speech therapist working with young girlNetworking is often the best way to start your search for a professional to provide your child with speech and language therapy. You can ask your child’s pediatrician, physical therapist, or other service providers. Additionally, you can ask your relatives, friends, or parents of other children with special needs in your area for recommendations. You may find a speech and language pathologist you trust and who has the necessary experience treating kids with cerebral palsy this way, but sometimes you can’t, and you need additional options.

Kentucky Department of Professional Licensure

If you want more information about a speech and language professional or if you need help finding one in your area, you can use the Kentucky Department of Professional Licensure’s website. On this website, you can search the Kentucky Board of Speech-Language Pathology and Audiology by license type, region, and county. The available license types include:

  • Audiologist
  • Audiologist Temporary
  • Interim audiologist
  • Interim speech-language pathologist
  • Interim speech-language pathologist assistant
  • Speech-language pathologist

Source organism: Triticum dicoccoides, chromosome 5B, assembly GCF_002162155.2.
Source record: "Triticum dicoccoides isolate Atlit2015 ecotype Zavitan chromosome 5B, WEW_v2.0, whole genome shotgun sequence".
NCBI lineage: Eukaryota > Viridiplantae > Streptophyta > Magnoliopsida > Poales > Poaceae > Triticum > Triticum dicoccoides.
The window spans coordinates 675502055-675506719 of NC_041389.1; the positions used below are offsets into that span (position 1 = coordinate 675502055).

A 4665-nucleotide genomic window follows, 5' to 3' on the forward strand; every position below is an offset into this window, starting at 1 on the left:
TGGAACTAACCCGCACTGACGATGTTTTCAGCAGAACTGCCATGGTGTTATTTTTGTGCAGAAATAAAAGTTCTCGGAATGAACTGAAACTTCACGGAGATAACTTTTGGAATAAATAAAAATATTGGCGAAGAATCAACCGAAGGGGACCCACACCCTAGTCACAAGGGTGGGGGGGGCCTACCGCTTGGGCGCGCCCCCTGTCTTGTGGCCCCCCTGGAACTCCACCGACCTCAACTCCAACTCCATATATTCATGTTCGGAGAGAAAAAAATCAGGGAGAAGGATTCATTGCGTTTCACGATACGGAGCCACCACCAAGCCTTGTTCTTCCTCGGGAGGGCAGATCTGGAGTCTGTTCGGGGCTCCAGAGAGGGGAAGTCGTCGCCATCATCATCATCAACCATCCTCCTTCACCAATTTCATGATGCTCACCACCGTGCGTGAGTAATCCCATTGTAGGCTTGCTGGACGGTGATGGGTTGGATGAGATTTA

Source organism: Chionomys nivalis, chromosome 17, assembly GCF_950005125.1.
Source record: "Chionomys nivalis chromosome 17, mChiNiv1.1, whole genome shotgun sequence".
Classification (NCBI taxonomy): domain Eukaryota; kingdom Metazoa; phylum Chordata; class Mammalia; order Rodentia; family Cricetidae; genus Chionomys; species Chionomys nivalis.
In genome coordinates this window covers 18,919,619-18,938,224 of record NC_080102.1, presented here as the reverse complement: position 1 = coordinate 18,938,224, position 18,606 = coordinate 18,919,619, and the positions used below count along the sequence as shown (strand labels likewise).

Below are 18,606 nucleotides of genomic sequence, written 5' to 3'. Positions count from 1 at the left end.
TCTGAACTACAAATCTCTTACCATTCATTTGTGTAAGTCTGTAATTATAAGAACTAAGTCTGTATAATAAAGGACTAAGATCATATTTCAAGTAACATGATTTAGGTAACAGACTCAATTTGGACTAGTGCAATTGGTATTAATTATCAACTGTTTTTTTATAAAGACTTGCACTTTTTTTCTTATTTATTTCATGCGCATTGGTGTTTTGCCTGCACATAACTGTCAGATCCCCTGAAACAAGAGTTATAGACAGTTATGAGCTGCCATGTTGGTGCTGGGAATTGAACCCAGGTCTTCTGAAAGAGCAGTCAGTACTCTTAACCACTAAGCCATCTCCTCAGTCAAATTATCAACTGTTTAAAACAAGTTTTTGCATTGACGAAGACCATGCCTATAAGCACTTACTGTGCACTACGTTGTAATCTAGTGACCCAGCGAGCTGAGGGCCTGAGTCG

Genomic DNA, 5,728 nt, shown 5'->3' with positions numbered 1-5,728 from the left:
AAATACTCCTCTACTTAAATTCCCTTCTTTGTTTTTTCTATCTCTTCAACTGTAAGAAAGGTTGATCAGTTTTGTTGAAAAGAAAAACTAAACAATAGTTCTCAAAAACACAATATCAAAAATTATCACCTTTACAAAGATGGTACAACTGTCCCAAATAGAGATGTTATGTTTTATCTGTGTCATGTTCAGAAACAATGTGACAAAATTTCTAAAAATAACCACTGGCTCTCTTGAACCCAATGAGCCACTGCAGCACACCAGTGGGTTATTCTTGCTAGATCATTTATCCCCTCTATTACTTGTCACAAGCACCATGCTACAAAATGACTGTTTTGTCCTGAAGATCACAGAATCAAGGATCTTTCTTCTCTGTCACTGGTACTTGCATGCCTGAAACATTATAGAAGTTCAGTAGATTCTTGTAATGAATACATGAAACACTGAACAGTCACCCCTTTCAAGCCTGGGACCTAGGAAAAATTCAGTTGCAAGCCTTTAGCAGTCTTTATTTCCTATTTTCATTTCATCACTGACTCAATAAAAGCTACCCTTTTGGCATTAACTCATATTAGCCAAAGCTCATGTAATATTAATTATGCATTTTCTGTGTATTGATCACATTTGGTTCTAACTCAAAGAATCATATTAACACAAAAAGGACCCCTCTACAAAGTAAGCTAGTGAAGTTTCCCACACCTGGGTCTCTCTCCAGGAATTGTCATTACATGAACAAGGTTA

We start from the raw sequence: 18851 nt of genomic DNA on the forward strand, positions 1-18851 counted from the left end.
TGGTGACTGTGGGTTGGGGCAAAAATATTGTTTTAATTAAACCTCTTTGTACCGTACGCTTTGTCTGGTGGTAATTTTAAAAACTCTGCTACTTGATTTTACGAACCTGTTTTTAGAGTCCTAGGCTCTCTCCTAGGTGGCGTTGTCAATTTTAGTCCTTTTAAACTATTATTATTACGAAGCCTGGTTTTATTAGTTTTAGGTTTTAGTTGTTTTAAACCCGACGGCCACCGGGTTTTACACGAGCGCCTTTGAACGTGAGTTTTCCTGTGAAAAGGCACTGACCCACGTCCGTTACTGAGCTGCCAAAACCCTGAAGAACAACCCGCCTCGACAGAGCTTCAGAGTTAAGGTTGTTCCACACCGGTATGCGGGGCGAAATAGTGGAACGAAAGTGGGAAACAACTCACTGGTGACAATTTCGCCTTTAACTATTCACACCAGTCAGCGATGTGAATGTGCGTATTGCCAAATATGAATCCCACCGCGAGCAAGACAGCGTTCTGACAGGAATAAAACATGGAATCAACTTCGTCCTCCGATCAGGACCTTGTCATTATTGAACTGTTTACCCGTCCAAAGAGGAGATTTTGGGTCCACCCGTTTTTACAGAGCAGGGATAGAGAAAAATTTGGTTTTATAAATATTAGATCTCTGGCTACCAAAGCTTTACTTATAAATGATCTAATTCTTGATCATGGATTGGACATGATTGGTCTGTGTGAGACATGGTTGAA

• Speech-language pathologist temporary
  • Speech-language pathologist assistant
  • Speech-language pathologist assistant temporary
  • Teaching certificate

For each person, the Board of Speech-Language Pathology and Audiology will provide the license, the date the license was issued, and the date the license expires. In some cases, contact information may also be available.

Find the Right Fit

When choosing a speech and language provider for your child with cerebral palsy, it is important to find someone who is a good fit for your child’s personality and needs and who holds the necessary credentials. You can ask a potential speech and language service provider questions such as:

  • Have you ever worked with a child who has cerebral palsy before?
  • What experience do you have with my child’s particular issues?
  • What will you do if my child doesn’t cooperate with you?
  • Will you also work with my family so that we can support my child?
  • Do you have any references?

For more tips on how to help your child with cerebral palsy, please browse our other cerebral palsy FAQs or download a FREE copy of our guide, Family First: How to Get the Help You Need After a Birth Injury to Your Child Happens in Kentucky.

Mark K. Gray
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Louisville attorney serving the seriously injured in Kentucky

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